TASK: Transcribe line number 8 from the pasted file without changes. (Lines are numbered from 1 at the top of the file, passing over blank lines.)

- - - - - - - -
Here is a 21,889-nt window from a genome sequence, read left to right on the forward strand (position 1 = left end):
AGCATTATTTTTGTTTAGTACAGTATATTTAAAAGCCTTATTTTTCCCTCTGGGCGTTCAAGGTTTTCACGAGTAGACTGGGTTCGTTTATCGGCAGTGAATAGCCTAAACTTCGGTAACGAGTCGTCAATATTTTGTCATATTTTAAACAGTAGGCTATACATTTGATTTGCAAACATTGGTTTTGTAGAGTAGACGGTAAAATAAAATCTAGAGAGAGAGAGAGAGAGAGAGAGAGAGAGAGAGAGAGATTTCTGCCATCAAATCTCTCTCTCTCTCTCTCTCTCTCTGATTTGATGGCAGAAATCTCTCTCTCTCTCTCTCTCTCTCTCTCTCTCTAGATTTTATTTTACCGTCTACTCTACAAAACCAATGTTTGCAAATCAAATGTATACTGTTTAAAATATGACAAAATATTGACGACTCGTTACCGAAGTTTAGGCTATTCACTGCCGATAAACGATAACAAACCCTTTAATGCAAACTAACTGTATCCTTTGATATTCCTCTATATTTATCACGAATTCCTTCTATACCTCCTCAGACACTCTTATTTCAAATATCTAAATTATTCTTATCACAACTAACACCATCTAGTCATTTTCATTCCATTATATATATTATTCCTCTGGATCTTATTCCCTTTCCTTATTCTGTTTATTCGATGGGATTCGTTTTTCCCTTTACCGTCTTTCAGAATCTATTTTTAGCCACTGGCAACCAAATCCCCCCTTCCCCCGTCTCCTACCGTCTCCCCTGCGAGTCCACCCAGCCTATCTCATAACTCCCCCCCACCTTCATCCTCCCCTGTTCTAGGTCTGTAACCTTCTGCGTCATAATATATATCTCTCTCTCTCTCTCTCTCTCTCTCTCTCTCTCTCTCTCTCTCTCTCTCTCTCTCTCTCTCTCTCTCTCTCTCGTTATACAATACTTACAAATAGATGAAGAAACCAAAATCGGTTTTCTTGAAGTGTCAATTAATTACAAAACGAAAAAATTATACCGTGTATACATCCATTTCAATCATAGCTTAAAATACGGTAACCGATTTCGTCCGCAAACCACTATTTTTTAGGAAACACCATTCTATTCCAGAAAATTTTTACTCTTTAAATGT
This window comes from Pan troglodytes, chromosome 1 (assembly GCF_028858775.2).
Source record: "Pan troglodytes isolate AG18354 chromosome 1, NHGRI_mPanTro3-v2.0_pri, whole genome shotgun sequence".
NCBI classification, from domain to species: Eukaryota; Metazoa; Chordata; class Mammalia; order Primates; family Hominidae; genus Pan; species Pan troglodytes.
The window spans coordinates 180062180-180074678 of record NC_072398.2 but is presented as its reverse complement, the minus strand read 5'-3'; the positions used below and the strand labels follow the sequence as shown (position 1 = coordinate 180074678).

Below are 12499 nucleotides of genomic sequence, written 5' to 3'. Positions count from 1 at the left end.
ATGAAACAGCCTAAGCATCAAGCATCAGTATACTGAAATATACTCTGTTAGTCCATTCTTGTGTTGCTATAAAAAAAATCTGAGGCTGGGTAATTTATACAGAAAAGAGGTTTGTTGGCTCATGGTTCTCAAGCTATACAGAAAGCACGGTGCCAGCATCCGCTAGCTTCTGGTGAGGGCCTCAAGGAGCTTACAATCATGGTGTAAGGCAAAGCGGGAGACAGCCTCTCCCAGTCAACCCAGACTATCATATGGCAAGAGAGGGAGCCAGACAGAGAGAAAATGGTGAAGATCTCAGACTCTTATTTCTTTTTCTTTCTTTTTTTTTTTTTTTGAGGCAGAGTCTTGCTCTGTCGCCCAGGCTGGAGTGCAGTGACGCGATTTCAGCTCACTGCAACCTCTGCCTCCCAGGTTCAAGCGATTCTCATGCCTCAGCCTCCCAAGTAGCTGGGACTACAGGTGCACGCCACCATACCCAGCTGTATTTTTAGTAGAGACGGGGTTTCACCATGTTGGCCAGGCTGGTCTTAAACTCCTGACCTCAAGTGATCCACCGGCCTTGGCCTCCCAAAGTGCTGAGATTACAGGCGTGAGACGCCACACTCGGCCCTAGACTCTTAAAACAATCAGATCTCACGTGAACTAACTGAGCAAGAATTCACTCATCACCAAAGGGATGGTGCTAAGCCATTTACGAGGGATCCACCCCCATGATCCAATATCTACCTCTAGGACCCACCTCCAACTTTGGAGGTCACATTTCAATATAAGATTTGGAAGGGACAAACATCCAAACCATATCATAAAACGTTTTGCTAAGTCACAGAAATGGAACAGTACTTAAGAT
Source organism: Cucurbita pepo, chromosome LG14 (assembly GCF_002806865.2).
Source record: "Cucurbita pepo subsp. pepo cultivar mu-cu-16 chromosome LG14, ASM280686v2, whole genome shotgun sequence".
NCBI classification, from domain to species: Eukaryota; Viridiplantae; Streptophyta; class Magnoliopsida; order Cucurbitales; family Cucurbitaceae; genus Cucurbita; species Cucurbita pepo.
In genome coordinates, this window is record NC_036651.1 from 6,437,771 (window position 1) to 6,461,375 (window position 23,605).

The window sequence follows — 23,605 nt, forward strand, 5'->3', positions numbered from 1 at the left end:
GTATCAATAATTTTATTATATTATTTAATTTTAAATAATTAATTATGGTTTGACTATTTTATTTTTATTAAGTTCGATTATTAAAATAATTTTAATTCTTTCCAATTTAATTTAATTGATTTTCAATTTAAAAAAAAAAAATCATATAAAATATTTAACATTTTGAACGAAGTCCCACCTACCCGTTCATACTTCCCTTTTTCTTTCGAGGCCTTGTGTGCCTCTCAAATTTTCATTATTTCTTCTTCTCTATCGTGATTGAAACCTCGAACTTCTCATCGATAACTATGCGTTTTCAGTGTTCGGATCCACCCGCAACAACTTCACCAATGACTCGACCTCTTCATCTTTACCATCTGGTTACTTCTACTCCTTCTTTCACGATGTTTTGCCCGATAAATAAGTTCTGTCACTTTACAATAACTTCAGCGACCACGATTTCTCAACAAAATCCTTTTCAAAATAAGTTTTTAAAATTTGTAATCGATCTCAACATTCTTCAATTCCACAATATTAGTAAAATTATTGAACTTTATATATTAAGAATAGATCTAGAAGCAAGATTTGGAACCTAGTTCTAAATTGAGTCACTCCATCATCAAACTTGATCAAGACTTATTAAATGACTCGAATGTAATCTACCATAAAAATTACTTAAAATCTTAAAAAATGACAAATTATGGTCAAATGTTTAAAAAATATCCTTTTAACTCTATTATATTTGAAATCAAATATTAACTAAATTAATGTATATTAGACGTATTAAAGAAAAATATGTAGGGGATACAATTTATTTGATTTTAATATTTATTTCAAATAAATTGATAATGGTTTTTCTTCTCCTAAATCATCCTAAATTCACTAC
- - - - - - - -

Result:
ATGAAACAGCCTAAGCATCAAGCATCAGTATACTGAAATATACTCTGTTAGTCCATTCTTGTGTTGCTATAAAAAAAATCTGAGGCTGGGTAATTTATACAGAAAAGAGGTTTGTTGGCTCATGGTTCTCAAGCTATACAGAAAGCACGGTGCCAGCATCCGCTAGCTTCTGGTGAGGGCCTCAAGGAGCTTACAATCATGGTGTAAGGCAAAGCGGGAGACAGCCTCTCCCAGTCAACCCAGACTATCATATGGCAAGAGAGGGAGCCAGACAGAGAGAAAATGGTGAAGATCTCAGACTCTTATTTCTTTTTCTTTCTTTTTTTTTTTTTTTGAGGCAGAGTCTTGCTCTGTCGCCCAGGCTGGAGTGCAGTGACGCGATTTCAGCTCACTGCAACCTCTGCCTCCCAGGTTCAAGCGATTCTCATGCCTCAGCCTCCCAAGTAGCTGGGACTACAGGTGCACGCCACCATACCCAGCTGTATTTTTAGTAGAGACGGGGTTTCACCATGTTGGCCAGGCTGGTCTTAAACTCCTGACCTCAAGTGATCCACCGGCCTTGGCCTCCCAAAGTGCTGAGATTACAGGCGTGAGACGCCACACTCGGCCCTAGACTCTTAAAACAATCAGATCTCACGTGAACTAACTGAGCAAGAATTCACTCATCACCAAAGGGATGGTGCTAAGCCATTTACGAGGGATCCACCCCCATGATCCAATATCTACCTCTAGGACCCACCTCCAACTTTGGAGGTCACATTTCAATATAAGATTTGGAAGGGACAAACATCCAAACCATATCATAAAACGTTTTGCTAAGTCACAGAAATGGAACAGTACTTAAGAT